Is America ready for Bollywood? With filmmakers like Danny Boyle integrating Bollywood styles with his own terrific, seasoned style in his new film “Slumdog Millionaire,” cultural cinema desegregation is not the final answer in modern filmmaking – it is the beginning of something new. Without a doubt, Boyle’s new work is a masterpiece, proving he is one of our greatest directors of this generation.
“Slumdog Millionaire” is the story of Jamal Malik (Dev Patel), a young man under suspicion after a winning streak on India’s version of “Who Wants to be a Millionaire?” In America that show has become somewhat irrelevant (is it even on anymore?) but for Jamal, the show means everything. Not for the money, but for his one and only love Latika (Frieda Pinto) who he feels he can win by appearing on her favorite program.
We learn that Jamal has lived a very interesting life – one might consider a sometimes dangerous life. But for Jamal this life has taught him the answers he needs to become the man he is destined to become. Coincidentally, those answers are the strangely yet inventively the answers to the questions he is asked on the television program. First-time Boyle collaborator Simon Beaufoy (the Oscar nominated writer of “The Full Monty”) intertwines beautifully the story of Jamal’s fruitful life and the questions on the program to paint the intriguingly poignant story of his main character’s growth. It’s genuinely refreshing to see film narrative portrayed in such an original way, and Beaufoy’s script is simply one of the best this year.
While Beaufoy’s script has not gone unnoticed in critics’ circles, something that may be missed is the strong performance of Dev Patel as Jamal. His portrayal is strikingly profound and at the same time ultimately inspiring. Patel has a wondrous quality in his eyes when he shares scenes with Pinto’s Latika. We can see the yearning and true love of his character – an honest performance by a young man who has the potential for bigger and better things.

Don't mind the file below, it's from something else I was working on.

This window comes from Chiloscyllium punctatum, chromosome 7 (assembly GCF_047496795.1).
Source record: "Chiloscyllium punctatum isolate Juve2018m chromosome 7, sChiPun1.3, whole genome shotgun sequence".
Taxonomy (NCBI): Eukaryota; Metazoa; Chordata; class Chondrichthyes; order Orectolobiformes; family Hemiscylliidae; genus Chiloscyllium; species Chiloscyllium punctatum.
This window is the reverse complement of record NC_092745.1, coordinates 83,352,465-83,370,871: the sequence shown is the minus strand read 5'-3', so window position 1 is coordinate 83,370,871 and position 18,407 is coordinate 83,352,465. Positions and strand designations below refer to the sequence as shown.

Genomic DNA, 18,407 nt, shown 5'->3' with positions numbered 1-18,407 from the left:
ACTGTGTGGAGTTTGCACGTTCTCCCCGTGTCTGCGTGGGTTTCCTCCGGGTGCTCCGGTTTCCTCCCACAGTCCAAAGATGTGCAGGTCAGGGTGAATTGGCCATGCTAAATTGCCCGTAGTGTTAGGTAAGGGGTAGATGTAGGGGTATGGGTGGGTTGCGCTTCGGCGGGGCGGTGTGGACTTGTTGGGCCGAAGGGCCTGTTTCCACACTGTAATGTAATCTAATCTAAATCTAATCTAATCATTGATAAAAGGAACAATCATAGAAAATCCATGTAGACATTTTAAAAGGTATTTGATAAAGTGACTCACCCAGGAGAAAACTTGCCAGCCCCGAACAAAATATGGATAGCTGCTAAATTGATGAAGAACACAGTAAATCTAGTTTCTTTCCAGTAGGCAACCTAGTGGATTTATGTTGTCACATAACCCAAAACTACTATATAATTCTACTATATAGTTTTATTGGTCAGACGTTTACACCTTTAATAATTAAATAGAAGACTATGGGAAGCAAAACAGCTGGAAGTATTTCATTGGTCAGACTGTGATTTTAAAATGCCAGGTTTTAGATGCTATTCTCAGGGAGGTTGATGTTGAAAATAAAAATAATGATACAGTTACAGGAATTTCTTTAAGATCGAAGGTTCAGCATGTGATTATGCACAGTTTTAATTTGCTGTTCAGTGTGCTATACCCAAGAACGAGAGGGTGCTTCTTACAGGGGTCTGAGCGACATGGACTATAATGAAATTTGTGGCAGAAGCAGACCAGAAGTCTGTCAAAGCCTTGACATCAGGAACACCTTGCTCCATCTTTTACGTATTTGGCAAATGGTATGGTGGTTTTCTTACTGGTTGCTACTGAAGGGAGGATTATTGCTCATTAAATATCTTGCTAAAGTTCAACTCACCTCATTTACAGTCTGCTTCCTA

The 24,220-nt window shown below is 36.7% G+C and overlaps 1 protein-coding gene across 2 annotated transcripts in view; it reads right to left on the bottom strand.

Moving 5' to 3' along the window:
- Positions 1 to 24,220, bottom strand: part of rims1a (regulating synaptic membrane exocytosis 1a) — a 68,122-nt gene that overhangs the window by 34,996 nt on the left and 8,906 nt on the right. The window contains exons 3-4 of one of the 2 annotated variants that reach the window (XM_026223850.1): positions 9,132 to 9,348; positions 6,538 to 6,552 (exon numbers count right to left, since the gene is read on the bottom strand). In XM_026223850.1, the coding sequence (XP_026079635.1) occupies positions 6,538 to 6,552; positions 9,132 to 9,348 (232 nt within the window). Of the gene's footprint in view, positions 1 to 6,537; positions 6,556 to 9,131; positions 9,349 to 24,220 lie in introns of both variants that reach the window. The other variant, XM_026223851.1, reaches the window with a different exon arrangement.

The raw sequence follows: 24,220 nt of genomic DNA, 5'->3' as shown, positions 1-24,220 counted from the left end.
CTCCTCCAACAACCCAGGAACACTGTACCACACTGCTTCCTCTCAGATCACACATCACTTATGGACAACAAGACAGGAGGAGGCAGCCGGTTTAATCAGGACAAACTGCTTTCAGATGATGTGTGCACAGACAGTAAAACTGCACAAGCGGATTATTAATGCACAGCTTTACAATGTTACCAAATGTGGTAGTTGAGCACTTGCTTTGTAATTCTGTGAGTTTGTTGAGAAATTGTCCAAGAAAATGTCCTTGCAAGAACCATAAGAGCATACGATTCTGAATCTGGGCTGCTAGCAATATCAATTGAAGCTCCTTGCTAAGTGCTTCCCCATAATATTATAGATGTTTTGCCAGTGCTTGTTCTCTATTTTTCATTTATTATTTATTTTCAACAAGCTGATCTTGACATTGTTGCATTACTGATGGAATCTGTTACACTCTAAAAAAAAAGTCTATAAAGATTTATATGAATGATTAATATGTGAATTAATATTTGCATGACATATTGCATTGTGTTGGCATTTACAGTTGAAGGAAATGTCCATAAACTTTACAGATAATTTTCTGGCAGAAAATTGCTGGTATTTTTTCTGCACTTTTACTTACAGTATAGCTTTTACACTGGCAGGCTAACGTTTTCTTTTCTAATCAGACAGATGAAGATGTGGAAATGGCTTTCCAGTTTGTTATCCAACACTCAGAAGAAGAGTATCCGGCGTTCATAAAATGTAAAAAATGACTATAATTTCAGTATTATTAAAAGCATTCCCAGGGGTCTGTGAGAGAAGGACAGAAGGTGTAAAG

This is the second coming-of-age film to impress this year (the first was “The Wackness,” although that film did have a larger amount of detractors), although its crowd pleasing nature is no surprise. With some of the better films of this century under his belt such as “28 Days Later…,” “Millions” and last year’s sci-fi opus “Sunshine,” Boyle has proved himself the forerunner for best director of the past ten years. With “Slumdog Millionaire,” Boyle chose to find yet another film style to re-invent. It’s certainly a stronger film in terms of coming-of-age than “The Wackness” (although Jonathan Levine’s debut was an excellent showing of early nineties indie grit) and affirms that Boyle has the uncanny knack for outshining his colleagues.
Boyle is also brave in his efforts to bring Bollywood style to audiences as it’s become sort of a joke in America. Hopefully this film’s popularity will allow a bit more appreciation and curiosity for a “genre” that has never found a large following over here. The end of the film features a Bollywood-esque dance sequence that is altogether fun and invigorating, especially after Boyle’s signature happy ending (anyone who has seen a Boyle film knows he’s not one for ambiguity). This dance number is assuredly more welcome than the absurd sequence at the end of “Tropic Thunder” – and it doesn’t leave you embarrassed in the theater.
This will be Boyle’s second film to be honored by Oscar nominations (his drug film “Trainspotting” was nominated in 1997), most likely in the adapted screenplay and best picture categories, and one can only hope the Academy will enjoy the film as much as audiences. It’s a grand piece for Boyle, who again demonstrates his ability to take something that he loves (film) and illustrate it in new and exciting ways. One of the strongest films of the year, “Slumdog Millionaire” should be at the top of your must-see list.